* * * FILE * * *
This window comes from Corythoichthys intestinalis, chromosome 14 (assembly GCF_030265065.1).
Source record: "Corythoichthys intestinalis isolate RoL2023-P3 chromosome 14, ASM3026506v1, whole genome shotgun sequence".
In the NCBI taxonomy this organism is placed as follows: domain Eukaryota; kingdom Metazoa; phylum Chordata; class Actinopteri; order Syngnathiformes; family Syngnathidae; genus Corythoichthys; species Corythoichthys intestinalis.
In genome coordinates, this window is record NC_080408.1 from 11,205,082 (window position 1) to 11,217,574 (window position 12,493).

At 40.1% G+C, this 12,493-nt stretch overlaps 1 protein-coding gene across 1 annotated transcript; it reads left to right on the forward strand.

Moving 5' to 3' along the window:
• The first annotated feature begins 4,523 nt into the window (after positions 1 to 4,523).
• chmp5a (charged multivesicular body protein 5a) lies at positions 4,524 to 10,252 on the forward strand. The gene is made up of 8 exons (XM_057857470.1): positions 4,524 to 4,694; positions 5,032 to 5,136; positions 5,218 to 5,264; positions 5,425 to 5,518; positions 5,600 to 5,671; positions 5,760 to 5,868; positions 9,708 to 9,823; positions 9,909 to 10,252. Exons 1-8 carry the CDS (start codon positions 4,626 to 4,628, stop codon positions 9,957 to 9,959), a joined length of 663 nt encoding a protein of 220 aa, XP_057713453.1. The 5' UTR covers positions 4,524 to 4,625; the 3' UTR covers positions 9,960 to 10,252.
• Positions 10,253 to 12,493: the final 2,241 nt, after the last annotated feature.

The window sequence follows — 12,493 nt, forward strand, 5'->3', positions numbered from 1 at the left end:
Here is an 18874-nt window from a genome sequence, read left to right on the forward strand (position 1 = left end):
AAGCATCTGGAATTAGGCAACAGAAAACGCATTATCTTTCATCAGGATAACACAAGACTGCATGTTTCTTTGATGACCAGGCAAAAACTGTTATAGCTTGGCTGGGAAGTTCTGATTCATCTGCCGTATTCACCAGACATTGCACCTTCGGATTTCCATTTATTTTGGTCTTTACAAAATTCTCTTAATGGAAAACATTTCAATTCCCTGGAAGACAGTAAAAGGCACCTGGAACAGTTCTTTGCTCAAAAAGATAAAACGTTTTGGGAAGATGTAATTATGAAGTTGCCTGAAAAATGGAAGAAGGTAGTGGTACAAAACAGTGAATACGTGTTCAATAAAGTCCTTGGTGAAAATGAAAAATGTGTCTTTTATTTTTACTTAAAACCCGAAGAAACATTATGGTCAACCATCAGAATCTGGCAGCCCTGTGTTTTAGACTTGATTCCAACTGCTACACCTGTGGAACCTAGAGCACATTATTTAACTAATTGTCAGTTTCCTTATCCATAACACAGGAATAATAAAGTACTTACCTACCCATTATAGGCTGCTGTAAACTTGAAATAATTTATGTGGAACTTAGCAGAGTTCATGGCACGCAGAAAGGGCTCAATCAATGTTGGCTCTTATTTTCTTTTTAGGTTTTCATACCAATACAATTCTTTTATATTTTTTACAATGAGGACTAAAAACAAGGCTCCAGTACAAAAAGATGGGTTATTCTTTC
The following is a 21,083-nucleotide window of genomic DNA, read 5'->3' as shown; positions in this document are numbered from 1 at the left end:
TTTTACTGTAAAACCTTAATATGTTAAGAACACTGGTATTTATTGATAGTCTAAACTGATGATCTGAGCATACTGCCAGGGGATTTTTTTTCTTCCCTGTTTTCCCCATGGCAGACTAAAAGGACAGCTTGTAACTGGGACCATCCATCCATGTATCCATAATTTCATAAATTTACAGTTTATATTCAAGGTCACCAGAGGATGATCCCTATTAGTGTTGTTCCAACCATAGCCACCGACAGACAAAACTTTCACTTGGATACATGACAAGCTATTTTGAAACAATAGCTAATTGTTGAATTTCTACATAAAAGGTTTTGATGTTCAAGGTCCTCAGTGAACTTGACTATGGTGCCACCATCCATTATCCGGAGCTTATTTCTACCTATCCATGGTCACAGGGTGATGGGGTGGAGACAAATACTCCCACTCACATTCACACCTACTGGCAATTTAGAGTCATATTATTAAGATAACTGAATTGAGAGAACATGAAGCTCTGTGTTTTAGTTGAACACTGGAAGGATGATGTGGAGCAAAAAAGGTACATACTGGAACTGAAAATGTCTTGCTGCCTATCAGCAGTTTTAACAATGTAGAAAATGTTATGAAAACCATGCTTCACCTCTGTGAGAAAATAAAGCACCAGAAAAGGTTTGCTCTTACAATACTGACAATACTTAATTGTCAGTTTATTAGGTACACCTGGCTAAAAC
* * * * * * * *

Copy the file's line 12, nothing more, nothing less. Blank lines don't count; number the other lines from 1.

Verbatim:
AAGCATCTGGAATTAGGCAACAGAAAACGCATTATCTTTCATCAGGATAACACAAGACTGCATGTTTCTTTGATGACCAGGCAAAAACTGTTATAGCTTGGCTGGGAAGTTCTGATTCATCTGCCGTATTCACCAGACATTGCACCTTCGGATTTCCATTTATTTTGGTCTTTACAAAATTCTCTTAATGGAAAACATTTCAATTCCCTGGAAGACAGTAAAAGGCACCTGGAACAGTTCTTTGCTCAAAAAGATAAAACGTTTTGGGAAGATGTAATTATGAAGTTGCCTGAAAAATGGAAGAAGGTAGTGGTACAAAACAGTGAATACGTGTTCAATAAAGTCCTTGGTGAAAATGAAAAATGTGTCTTTTATTTTTACTTAAAACCCGAAGAAACATTATGGTCAACCATCAGAATCTGGCAGCCCTGTGTTTTAGACTTGATTCCAACTGCTACACCTGTGGAACCTAGAGCACATTATTTAACTAATTGTCAGTTTCCTTATCCATAACACAGGAATAATAAAGTACTTACCTACCCATTATAGGCTGCTGTAAACTTGAAATAATTTATGTGGAACTTAGCAGAGTTCATGGCACGCAGAAAGGGCTCAATCAATGTTGGCTCTTATTTTCTTTTTAGGTTTTCATACCAATACAATTCTTTTATATTTTTTACAATGAGGACTAAAAACAAGGCTCCAGTACAAAAAGATGGGTTATTCTTTC